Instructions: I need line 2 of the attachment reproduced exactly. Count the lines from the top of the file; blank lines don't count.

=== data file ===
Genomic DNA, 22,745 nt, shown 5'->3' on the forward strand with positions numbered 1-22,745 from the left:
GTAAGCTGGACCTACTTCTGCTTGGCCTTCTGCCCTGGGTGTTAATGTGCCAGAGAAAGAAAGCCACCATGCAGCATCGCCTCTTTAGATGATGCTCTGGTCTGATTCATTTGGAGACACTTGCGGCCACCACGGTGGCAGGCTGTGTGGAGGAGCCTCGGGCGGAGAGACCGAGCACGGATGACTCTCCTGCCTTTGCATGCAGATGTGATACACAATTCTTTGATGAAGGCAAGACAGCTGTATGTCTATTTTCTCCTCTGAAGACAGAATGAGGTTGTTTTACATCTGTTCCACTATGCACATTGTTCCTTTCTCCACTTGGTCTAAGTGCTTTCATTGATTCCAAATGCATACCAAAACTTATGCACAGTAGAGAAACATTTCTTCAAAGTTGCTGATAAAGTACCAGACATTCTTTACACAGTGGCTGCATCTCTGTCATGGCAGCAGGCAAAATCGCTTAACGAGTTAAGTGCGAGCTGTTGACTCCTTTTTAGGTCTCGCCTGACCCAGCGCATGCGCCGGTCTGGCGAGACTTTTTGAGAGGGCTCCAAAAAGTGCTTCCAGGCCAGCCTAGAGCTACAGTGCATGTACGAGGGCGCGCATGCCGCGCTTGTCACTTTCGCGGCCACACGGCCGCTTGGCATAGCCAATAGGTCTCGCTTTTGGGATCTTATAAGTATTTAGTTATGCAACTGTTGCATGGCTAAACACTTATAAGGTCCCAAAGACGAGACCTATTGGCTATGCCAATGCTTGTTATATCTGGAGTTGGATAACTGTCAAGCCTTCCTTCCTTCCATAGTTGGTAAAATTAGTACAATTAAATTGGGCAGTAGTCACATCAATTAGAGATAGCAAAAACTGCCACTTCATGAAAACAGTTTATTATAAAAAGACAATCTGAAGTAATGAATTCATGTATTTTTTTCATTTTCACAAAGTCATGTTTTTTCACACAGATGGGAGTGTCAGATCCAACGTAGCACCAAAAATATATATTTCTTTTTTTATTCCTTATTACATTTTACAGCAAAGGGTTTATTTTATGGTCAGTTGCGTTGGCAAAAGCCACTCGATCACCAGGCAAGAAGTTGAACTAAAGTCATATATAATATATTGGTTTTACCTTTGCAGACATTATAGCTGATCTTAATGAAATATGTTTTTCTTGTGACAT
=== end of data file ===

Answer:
GTAAGCTGGACCTACTTCTGCTTGGCCTTCTGCCCTGGGTGTTAATGTGCCAGAGAAAGAAAGCCACCATGCAGCATCGCCTCTTTAGATGATGCTCTGGTCTGATTCATTTGGAGACACTTGCGGCCACCACGGTGGCAGGCTGTGTGGAGGAGCCTCGGGCGGAGAGACCGAGCACGGATGACTCTCCTGCCTTTGCATGCAGATGTGATACACAATTCTTTGATGAAGGCAAGACAGCTGTATGTCTATTTTCTCCTCTGAAGACAGAATGAGGTTGTTTTACATCTGTTCCACTATGCACATTGTTCCTTTCTCCACTTGGTCTAAGTGCTTTCATTGATTCCAAATGCATACCAAAACTTATGCACAGTAGAGAAACATTTCTTCAAAGTTGCTGATAAAGTACCAGACATTCTTTACACAGTGGCTGCATCTCTGTCATGGCAGCAGGCAAAATCGCTTAACGAGTTAAGTGCGAGCTGTTGACTCCTTTTTAGGTCTCGCCTGACCCAGCGCATGCGCCGGTCTGGCGAGACTTTTTGAGAGGGCTCCAAAAAGTGCTTCCAGGCCAGCCTAGAGCTACAGTGCATGTACGAGGGCGCGCATGCCGCGCTTGTCACTTTCGCGGCCACACGGCCGCTTGGCATAGCCAATAGGTCTCGCTTTTGGGATCTTATAAGTATTTAGTTATGCAACTGTTGCATGGCTAAACACTTATAAGGTCCCAAAGACGAGACCTATTGGCTATGCCAATGCTTGTTATATCTGGAGTTGGATAACTGTCAAGCCTTCCTTCCTTCCATAGTTGGTAAAATTAGTACAATTAAATTGGGCAGTAGTCACATCAATTAGAGATAGCAAAAACTGCCACTTCATGAAAACAGTTTATTATAAAAAGACAATCTGAAGTAATGAATTCATGTATTTTTTTCATTTTCACAAAGTCATGTTTTTTCACACAGATGGGAGTGTCAGATCCAACGTAGCACCAAAAATATATATTTCTTTTTTTATTCCTTATTACATTTTACAGCAAAGGGTTTATTTTATGGTCAGTTGCGTTGGCAAAAGCCACTCGATCACCAGGCAAGAAGTTGAACTAAAGTCATATATAATATATTGGTTTTACCTTTGCAGACATTATAGCTGATCTTAATGAAATATGTTTTTCTTGTGACAT